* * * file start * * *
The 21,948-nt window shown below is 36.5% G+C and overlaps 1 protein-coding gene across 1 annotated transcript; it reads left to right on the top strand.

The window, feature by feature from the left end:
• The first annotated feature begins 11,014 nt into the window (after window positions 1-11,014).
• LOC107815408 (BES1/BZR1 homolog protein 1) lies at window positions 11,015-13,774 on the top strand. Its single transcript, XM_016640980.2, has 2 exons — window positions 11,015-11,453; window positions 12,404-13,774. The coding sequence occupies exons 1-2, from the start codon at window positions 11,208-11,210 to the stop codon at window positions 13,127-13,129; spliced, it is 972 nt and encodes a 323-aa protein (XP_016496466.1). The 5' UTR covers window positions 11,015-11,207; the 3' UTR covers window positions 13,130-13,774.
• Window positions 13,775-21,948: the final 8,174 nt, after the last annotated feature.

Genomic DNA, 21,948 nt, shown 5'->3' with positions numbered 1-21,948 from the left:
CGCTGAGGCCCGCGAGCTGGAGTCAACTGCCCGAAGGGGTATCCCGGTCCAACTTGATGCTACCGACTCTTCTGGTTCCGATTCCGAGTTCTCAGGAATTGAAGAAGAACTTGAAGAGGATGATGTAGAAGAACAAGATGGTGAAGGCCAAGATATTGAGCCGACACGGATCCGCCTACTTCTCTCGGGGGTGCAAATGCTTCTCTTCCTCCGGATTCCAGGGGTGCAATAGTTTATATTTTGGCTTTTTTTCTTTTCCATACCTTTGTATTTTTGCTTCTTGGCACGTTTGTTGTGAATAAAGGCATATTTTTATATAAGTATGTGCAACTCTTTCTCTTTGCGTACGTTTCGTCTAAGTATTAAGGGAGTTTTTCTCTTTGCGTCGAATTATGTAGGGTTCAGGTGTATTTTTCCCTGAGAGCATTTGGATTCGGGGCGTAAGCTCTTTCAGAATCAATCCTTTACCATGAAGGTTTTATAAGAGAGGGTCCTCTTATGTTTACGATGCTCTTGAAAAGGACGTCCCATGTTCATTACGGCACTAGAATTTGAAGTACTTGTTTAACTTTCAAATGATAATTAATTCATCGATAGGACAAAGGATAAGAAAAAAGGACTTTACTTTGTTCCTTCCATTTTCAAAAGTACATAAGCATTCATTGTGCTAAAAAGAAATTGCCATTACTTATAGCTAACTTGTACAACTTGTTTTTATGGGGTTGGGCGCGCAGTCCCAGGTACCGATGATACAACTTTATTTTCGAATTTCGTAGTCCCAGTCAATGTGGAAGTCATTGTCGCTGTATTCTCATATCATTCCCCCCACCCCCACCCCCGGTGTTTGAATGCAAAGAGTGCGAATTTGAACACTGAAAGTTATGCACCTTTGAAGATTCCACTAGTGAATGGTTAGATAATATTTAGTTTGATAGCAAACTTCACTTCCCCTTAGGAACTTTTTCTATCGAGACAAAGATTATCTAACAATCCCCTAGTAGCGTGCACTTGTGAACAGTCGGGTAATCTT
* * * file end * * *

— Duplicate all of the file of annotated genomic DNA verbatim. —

The 21,948-nt window shown below is 36.5% G+C and overlaps 1 protein-coding gene across 1 annotated transcript; it reads left to right on the top strand.

The window, feature by feature from the left end:
• The first annotated feature begins 11,014 nt into the window (after window positions 1-11,014).
• LOC107815408 (BES1/BZR1 homolog protein 1) lies at window positions 11,015-13,774 on the top strand. Its single transcript, XM_016640980.2, has 2 exons — window positions 11,015-11,453; window positions 12,404-13,774. The coding sequence occupies exons 1-2, from the start codon at window positions 11,208-11,210 to the stop codon at window positions 13,127-13,129; spliced, it is 972 nt and encodes a 323-aa protein (XP_016496466.1). The 5' UTR covers window positions 11,015-11,207; the 3' UTR covers window positions 13,130-13,774.
• Window positions 13,775-21,948: the final 8,174 nt, after the last annotated feature.

Genomic DNA, 21,948 nt, shown 5'->3' with positions numbered 1-21,948 from the left:
CGCTGAGGCCCGCGAGCTGGAGTCAACTGCCCGAAGGGGTATCCCGGTCCAACTTGATGCTACCGACTCTTCTGGTTCCGATTCCGAGTTCTCAGGAATTGAAGAAGAACTTGAAGAGGATGATGTAGAAGAACAAGATGGTGAAGGCCAAGATATTGAGCCGACACGGATCCGCCTACTTCTCTCGGGGGTGCAAATGCTTCTCTTCCTCCGGATTCCAGGGGTGCAATAGTTTATATTTTGGCTTTTTTTCTTTTCCATACCTTTGTATTTTTGCTTCTTGGCACGTTTGTTGTGAATAAAGGCATATTTTTATATAAGTATGTGCAACTCTTTCTCTTTGCGTACGTTTCGTCTAAGTATTAAGGGAGTTTTTCTCTTTGCGTCGAATTATGTAGGGTTCAGGTGTATTTTTCCCTGAGAGCATTTGGATTCGGGGCGTAAGCTCTTTCAGAATCAATCCTTTACCATGAAGGTTTTATAAGAGAGGGTCCTCTTATGTTTACGATGCTCTTGAAAAGGACGTCCCATGTTCATTACGGCACTAGAATTTGAAGTACTTGTTTAACTTTCAAATGATAATTAATTCATCGATAGGACAAAGGATAAGAAAAAAGGACTTTACTTTGTTCCTTCCATTTTCAAAAGTACATAAGCATTCATTGTGCTAAAAAGAAATTGCCATTACTTATAGCTAACTTGTACAACTTGTTTTTATGGGGTTGGGCGCGCAGTCCCAGGTACCGATGATACAACTTTATTTTCGAATTTCGTAGTCCCAGTCAATGTGGAAGTCATTGTCGCTGTATTCTCATATCATTCCCCCCACCCCCACCCCCGGTGTTTGAATGCAAAGAGTGCGAATTTGAACACTGAAAGTTATGCACCTTTGAAGATTCCACTAGTGAATGGTTAGATAATATTTAGTTTGATAGCAAACTTCACTTCCCCTTAGGAACTTTTTCTATCGAGACAAAGATTATCTAACAATCCCCTAGTAGCGTGCACTTGTGAACAGTCGGGTAATCTT